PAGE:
As the US begins to focus more on Asia and less on Europe there is a new reality for the people of Europe that they are defenseless.  Couple the US pivot to Asia with the fact that the economic crisis has forced many european governments to slash budgets and you have a situation in Europe where it is hard to see how they can defend themselves.  One might ask who exactly the enemy is they should be defending against?  While the answer is not necessarily obvious like it was during the Cold War there are capability gaps in european defense that need to be addressed.  First, europe is already within range of Iranian missiles so it would seem that missile defense should be a priority.  It also begs the question of why the US should be considering paying to provide europe with a missile defense?  The only possible answer would be to defend Europe in case the US strikes Iran but to me that should still mean that Europe should pay and not the US.  Europe also has no ability to project real power around the globe.  I dare say that they would even be hard pressed to be able to protect their interests abroad should they be threatened by even the most feeble of opponents.  Also Europe needs some credible military capability to at least be able to conduct operations with the US when it is in their interest too.  From enforcing future no fly zones or combating terrorism or piracy Europe should have some ability to at least be a contributing partner to future coalitions.  Lastly Europe should be thinking of ways to intervene (not miltarily) in collapsed european states in the near future.  Sooner or later if the situation does not improve in countries like Greece or worse Spain the EU will have to consider how they might deal with countries where the national government ceases to function effectively.  No, it has not come to that yet but if the economic crisis does not resolve itself soon it would be foolish to think that it could not happen.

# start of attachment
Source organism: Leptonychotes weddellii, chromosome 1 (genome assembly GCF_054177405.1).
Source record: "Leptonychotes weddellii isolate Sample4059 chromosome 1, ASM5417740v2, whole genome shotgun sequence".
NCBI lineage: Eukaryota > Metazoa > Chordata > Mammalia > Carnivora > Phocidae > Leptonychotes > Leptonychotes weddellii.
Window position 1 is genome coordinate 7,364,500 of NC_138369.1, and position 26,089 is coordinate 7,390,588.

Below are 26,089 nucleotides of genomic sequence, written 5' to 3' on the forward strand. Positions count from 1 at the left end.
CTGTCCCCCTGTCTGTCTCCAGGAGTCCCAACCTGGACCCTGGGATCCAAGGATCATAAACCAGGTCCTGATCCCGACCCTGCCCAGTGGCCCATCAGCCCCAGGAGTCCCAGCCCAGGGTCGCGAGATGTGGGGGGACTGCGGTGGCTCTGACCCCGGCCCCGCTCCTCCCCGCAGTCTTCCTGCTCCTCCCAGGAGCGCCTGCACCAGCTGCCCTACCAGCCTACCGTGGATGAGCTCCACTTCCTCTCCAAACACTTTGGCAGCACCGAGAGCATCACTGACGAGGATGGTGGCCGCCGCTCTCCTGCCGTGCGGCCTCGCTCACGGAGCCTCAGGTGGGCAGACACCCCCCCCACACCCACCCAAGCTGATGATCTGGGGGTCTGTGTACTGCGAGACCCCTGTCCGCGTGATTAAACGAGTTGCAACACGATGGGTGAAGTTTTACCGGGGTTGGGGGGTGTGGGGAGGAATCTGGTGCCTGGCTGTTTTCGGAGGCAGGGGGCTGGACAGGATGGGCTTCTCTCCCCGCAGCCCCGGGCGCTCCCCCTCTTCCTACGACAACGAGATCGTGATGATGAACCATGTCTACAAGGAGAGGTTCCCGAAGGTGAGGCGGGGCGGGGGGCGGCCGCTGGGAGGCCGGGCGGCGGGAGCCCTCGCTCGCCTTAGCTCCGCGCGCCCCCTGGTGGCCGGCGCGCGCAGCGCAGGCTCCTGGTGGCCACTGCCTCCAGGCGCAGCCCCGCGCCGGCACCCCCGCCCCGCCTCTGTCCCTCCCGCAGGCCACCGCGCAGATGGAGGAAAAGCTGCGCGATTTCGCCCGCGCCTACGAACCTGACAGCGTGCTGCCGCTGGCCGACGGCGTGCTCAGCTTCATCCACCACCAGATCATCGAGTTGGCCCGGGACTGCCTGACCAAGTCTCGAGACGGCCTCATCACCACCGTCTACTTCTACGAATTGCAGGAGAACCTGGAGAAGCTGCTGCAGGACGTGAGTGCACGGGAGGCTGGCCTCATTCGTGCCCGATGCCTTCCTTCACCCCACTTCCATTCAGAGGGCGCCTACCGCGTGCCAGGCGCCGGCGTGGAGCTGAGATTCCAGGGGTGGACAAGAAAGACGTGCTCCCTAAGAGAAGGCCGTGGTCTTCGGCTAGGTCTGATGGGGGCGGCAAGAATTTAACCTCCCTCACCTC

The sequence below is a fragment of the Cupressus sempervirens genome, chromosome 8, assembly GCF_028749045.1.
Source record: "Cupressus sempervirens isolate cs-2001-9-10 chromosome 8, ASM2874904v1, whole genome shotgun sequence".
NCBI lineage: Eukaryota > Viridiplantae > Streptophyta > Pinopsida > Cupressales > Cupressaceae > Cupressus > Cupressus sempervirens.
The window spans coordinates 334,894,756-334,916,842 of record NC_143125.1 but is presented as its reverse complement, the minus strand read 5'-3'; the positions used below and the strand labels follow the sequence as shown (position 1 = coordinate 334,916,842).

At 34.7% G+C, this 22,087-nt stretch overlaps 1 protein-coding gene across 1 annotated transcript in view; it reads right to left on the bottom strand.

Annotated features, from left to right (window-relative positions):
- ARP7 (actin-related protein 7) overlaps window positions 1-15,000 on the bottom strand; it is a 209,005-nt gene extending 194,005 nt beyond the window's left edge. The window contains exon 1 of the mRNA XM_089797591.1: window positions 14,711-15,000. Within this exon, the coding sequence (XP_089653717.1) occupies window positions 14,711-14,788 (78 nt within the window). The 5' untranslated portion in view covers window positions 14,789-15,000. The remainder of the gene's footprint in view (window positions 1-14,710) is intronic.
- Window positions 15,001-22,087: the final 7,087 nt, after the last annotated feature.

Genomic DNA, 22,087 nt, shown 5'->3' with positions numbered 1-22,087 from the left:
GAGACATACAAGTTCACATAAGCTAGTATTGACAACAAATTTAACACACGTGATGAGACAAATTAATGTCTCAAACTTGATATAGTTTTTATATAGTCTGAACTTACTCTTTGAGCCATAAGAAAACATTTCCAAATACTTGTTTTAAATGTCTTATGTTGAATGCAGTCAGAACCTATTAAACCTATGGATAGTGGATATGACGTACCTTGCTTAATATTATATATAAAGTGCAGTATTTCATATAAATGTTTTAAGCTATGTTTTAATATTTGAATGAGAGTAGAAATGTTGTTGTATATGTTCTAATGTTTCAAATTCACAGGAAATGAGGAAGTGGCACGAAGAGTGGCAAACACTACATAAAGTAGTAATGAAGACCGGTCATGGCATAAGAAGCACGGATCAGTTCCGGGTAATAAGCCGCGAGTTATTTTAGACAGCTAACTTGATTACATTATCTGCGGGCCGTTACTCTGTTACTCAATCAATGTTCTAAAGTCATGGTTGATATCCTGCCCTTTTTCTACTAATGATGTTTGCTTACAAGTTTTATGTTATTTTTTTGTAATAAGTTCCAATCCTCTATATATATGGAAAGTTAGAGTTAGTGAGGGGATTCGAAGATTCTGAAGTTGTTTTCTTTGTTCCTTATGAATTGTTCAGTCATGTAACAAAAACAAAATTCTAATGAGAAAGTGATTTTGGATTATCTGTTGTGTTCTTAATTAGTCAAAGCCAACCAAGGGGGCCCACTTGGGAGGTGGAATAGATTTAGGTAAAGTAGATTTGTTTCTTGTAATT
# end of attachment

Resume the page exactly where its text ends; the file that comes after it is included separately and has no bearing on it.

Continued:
Our US protector is looking the other way

The Iraq War 10 Years On Part II


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Part II of our series on the Iraq War looks at the generals and their legacies.  Will they be remembered as heroes of the nation or will they be synonymous with failure.  Also stay tuned for part III when we take a look at the major events in the war like the invasion and the surge and try to answer the question of was it worth it?

Gen. Petraeus

No general came out of the war looking better than Petraeus.  He started the war during the invasion as a 2 star general commanding the famed 101st Airborne Division.  As invasion turned to occupation Petraeus was one of the few generals that understood the US military was facing a legitimate insurgency and he actually had ideas about how to deal with it effectively.  His embrace of counter insurgency warfare from the start meant that he would go on to play a key role throughout the long war.  After commanding the 101st he was then assigned several tasks including writing the army’s manual for counter insurgency warfare and also leading the effort to train Iraq’s new army.  It should be noted that his effort to train the Iraqi military was not a stellar success.  Whether it was because Rumsfeld and the pentagon never fully bought into the concept or maybe he just didn’t get the job done, what ever the reason there is that blemish.  Of course it was later when Petraeus was appointed by Bush as CentCom Commander that he gained his real fame leading the surge and preventing total humiliation in Iraq for America.  History will look back on him as an innovative commander who when offered a significant command when his nation was in dire need he was able to use that position to reverse a disastrous situation.